I learned a new word a couple months ago: compersion. Compersion is when a person feels joy and pleasure simply because someone they love is experiencing joy and pleasure. Some might describe it as the opposite of envy. It’s often used in circles practicing ethical non-monogamy and polyamory. I’m not gonna lie: I need some work to develop compersion in this lifetime. Until recently, I hadn’t given much thought to the why behind my strong feelings about pregnant people, babies and moms. I think I may have felt that I was entitled to feel this way (and, simultaneously, not allowed to express these feelings) because of my story about “what has happened to me” these past four years.
I’m reading a book right now that is changing my entire view about entitlement and what we may or may not deserve in this life: Hospicing Modernity: Facing Humanity’s Wrongs and the Implications for Social Activism by Vanessa Machado De Oliveira. It’s an invitation to see the ways that we have been shaped and made to be complicit with the monoculture of the modern lifestyle and worldview and the way that we are educated and socialized to become willing (and many times unwitting) reproducers and promotores of this system that causes incredible harm and may, in the end, be our undoing. When I view my proclivity for angry and resentful reactions of this kind through the lens of Hospicing Modernity, I am reminded of something that I wrote about in this post: no one is owed or deserving of anything in this life. There are no guarantees. We do not reap so-called “good” returns here by wearing well the modern trappings of politeness, social mobility and concern for appearance. This perspective pulls the rugs of resentment, martyrdom, righteousness and entitlement from beneath my feet every time.
Lately, I’ve been getting pissed off (at myself and the world) about not feeling comfortable or brave enough to talk about our dead babies. I’ve had a few new acquaintances or complete strangers ask me if I had children or if I haven’t thought about having them. Just the other day it was a friendly taxi driver. One part of me feels super indignant because they asked me in the first place. What makes people think that this is a question that might not contain a shitload of pain, regret, sadness, and anger and that it’s an appropriate topic to bring up in small talk with a total stranger!? Another part of myself feels ashamed and angry because I don’t have the guts to tell them that all four of my babies died. This is a choice I make in the moment simply because sometimes it’s easier than talking about it. It prevents the other person from feeling uncomfortable, while leaving me with an uneasy sensation in my belly.
I’ve been incensed by the fact that it is socially unacceptable to speak about these things but I also acknowledge that this is its own kind of entitlement. Yet it seems to all be part of the snare of modernity. Our culture is so averse to talking and revealing our feelings about death, suffering, grief and pain that we never learn that these are really just “normal” things that happen as a part of life. Yeah, it sucks that we often don’t feel brave or secure enough to speak about our miscarriages, abortions and stillbirths but it is not our right to be able to do so. We need to cultivate whole new ways of relating with these realities and to recognize that these experiences are not ugly marks or vengeful twists of fate on our otherwise unblemished and perfect lives. These experiences are actually NORMAL. Our perfectionism and concern with appearance in the modern fiction we are constantly trying so hard to uphold are ultimately killing us from within.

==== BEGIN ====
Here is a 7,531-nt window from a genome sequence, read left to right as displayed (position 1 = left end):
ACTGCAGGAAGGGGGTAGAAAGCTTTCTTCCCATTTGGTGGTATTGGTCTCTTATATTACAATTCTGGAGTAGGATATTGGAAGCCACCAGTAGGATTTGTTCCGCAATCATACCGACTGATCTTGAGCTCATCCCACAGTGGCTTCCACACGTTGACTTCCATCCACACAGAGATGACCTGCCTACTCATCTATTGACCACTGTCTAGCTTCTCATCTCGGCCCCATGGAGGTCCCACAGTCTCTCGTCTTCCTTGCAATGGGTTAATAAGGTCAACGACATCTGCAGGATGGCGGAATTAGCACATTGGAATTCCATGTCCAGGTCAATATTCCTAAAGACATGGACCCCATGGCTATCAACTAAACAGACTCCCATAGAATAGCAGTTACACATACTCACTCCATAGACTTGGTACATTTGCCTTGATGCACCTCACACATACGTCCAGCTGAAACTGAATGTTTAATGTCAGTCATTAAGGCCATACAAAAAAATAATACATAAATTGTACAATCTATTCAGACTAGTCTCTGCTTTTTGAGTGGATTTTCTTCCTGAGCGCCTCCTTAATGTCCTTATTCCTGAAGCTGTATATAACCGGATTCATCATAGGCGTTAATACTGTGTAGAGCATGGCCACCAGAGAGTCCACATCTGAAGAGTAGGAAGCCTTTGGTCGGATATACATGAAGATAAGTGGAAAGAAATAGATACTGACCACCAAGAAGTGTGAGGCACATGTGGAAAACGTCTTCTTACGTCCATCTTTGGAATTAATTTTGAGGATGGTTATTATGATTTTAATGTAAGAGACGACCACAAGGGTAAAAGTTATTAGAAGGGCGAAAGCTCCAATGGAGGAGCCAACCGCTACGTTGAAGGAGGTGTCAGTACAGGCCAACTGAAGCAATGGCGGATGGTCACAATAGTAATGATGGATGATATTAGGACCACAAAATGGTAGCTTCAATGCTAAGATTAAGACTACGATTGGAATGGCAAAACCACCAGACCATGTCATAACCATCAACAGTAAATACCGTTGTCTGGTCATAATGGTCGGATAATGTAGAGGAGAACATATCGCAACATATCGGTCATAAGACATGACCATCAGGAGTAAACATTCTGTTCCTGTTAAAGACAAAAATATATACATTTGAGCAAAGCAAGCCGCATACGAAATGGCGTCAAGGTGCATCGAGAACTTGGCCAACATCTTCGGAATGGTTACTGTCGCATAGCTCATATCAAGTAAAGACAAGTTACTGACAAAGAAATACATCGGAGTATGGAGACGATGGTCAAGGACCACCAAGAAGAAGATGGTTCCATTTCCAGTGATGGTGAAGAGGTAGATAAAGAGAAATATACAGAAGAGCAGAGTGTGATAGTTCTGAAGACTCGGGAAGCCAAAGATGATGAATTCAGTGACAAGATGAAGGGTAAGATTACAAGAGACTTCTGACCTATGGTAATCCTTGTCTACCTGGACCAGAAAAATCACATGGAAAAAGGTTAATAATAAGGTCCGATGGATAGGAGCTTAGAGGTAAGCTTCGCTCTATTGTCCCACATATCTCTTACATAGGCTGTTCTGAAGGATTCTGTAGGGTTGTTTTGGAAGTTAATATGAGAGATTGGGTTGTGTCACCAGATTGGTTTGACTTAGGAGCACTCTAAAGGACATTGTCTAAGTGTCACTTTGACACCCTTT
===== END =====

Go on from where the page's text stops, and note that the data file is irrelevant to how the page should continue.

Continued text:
The inner rage and resentment that grows inside of me as a result of my shame seeks out ways of being fed as well. I have recently realized that it’s not simply that I have these reactions to pregnancy, motherhood and babyhood. I actually seek them out in a semi-conscious way. There’s some little part of me that’s scrolling through my social media feed to see the next pregnant belly or happy parents of a newborn so that I will feel my righteous anger and entitlement. Can you believe that? Yes. It’s true. I’ve started to see that the part of me that wants to feed the story of victimhood and life not being fair actually looks for an excuse to act out. I bet, as I’ve already said, that if we had better practices, rituals and means of processing our collective grief and difficult emotions, my adolescent drama-phile self wouldn’t go looking for ways to let the ugly out.
Yesterday, I spent time with two families with little kids. This morning, I was counting again, comparing again. The older one is about six month younger than Rafa would have been; his mom was two month pregnant when Rafa died. The younger one is almost two, a couple months older than our third child would have been. I see that being a parent to living children is not easy. Doubts come up about whether or not this is something I still want for myself. It’s confusing.
I take solace in knowing that I am not alone when it comes to my counting. I know I inherited the inner accountant or the “counter and measurer” via my matrilineal line. My mom, my grandmother, and maybe even my great-grandma before her: all counters. When Rafa died, my mom was the only one who got a tattoo to remember him. It’s a hummingbird. A few weeks ago, she had some additions made to this tattoo: a vine with leaves and flowers and buds. Each of the leaves represents a little baby boy born to friends or family in the last four years; each of the flowers: a baby girl; and each of the three unopened buds: a baby that we’ve “lost” since Rafael. So there it is, laid out into perpetuity on my mother’s skin: a living abacus. I noticed a little judgy-edge come up when I heard about the tattoo, but below that is a sense of deep recognition in my mother’s choice. Neither of us wants to forget and sometimes we keep our memories alive by counting.